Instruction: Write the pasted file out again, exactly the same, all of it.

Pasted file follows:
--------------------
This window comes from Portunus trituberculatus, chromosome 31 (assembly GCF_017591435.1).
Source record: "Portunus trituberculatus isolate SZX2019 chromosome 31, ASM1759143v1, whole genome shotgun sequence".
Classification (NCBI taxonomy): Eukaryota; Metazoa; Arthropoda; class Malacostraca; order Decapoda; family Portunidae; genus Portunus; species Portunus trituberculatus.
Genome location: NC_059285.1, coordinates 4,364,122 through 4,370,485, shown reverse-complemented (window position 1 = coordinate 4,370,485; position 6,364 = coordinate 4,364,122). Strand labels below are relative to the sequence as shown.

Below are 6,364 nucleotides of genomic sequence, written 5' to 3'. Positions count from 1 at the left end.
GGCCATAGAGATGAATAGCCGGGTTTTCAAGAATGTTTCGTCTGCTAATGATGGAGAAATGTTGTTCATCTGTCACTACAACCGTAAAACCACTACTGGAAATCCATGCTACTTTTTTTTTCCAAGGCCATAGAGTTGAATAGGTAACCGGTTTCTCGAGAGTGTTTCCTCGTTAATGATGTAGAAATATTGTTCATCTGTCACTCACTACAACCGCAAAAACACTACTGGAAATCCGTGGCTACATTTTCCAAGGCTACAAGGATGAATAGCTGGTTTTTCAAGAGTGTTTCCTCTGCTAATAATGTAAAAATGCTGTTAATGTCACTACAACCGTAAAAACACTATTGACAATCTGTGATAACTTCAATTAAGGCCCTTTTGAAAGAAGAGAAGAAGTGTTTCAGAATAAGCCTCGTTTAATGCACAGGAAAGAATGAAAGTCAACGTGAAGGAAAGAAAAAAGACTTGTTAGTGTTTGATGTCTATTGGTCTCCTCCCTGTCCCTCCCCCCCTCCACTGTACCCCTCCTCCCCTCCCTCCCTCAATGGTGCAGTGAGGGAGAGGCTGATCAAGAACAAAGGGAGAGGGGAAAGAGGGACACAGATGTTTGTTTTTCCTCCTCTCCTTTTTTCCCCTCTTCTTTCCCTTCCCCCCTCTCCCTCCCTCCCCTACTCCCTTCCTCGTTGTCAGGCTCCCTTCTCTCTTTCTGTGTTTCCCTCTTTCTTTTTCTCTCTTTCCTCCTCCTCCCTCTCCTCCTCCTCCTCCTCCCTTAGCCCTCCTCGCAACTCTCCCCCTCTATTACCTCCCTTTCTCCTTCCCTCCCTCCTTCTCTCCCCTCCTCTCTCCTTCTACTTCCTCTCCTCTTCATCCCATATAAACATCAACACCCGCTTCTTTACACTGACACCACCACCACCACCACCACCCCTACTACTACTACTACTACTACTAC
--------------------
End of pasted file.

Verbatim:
This window comes from Portunus trituberculatus, chromosome 31 (assembly GCF_017591435.1).
Source record: "Portunus trituberculatus isolate SZX2019 chromosome 31, ASM1759143v1, whole genome shotgun sequence".
Classification (NCBI taxonomy): Eukaryota; Metazoa; Arthropoda; class Malacostraca; order Decapoda; family Portunidae; genus Portunus; species Portunus trituberculatus.
Genome location: NC_059285.1, coordinates 4,364,122 through 4,370,485, shown reverse-complemented (window position 1 = coordinate 4,370,485; position 6,364 = coordinate 4,364,122). Strand labels below are relative to the sequence as shown.

Below are 6,364 nucleotides of genomic sequence, written 5' to 3'. Positions count from 1 at the left end.
GGCCATAGAGATGAATAGCCGGGTTTTCAAGAATGTTTCGTCTGCTAATGATGGAGAAATGTTGTTCATCTGTCACTACAACCGTAAAACCACTACTGGAAATCCATGCTACTTTTTTTTTCCAAGGCCATAGAGTTGAATAGGTAACCGGTTTCTCGAGAGTGTTTCCTCGTTAATGATGTAGAAATATTGTTCATCTGTCACTCACTACAACCGCAAAAACACTACTGGAAATCCGTGGCTACATTTTCCAAGGCTACAAGGATGAATAGCTGGTTTTTCAAGAGTGTTTCCTCTGCTAATAATGTAAAAATGCTGTTAATGTCACTACAACCGTAAAAACACTATTGACAATCTGTGATAACTTCAATTAAGGCCCTTTTGAAAGAAGAGAAGAAGTGTTTCAGAATAAGCCTCGTTTAATGCACAGGAAAGAATGAAAGTCAACGTGAAGGAAAGAAAAAAGACTTGTTAGTGTTTGATGTCTATTGGTCTCCTCCCTGTCCCTCCCCCCCTCCACTGTACCCCTCCTCCCCTCCCTCCCTCAATGGTGCAGTGAGGGAGAGGCTGATCAAGAACAAAGGGAGAGGGGAAAGAGGGACACAGATGTTTGTTTTTCCTCCTCTCCTTTTTTCCCCTCTTCTTTCCCTTCCCCCCTCTCCCTCCCTCCCCTACTCCCTTCCTCGTTGTCAGGCTCCCTTCTCTCTTTCTGTGTTTCCCTCTTTCTTTTTCTCTCTTTCCTCCTCCTCCCTCTCCTCCTCCTCCTCCTCCCTTAGCCCTCCTCGCAACTCTCCCCCTCTATTACCTCCCTTTCTCCTTCCCTCCCTCCTTCTCTCCCCTCCTCTCTCCTTCTACTTCCTCTCCTCTTCATCCCATATAAACATCAACACCCGCTTCTTTACACTGACACCACCACCACCACCACCACCCCTACTACTACTACTACTACTACTAC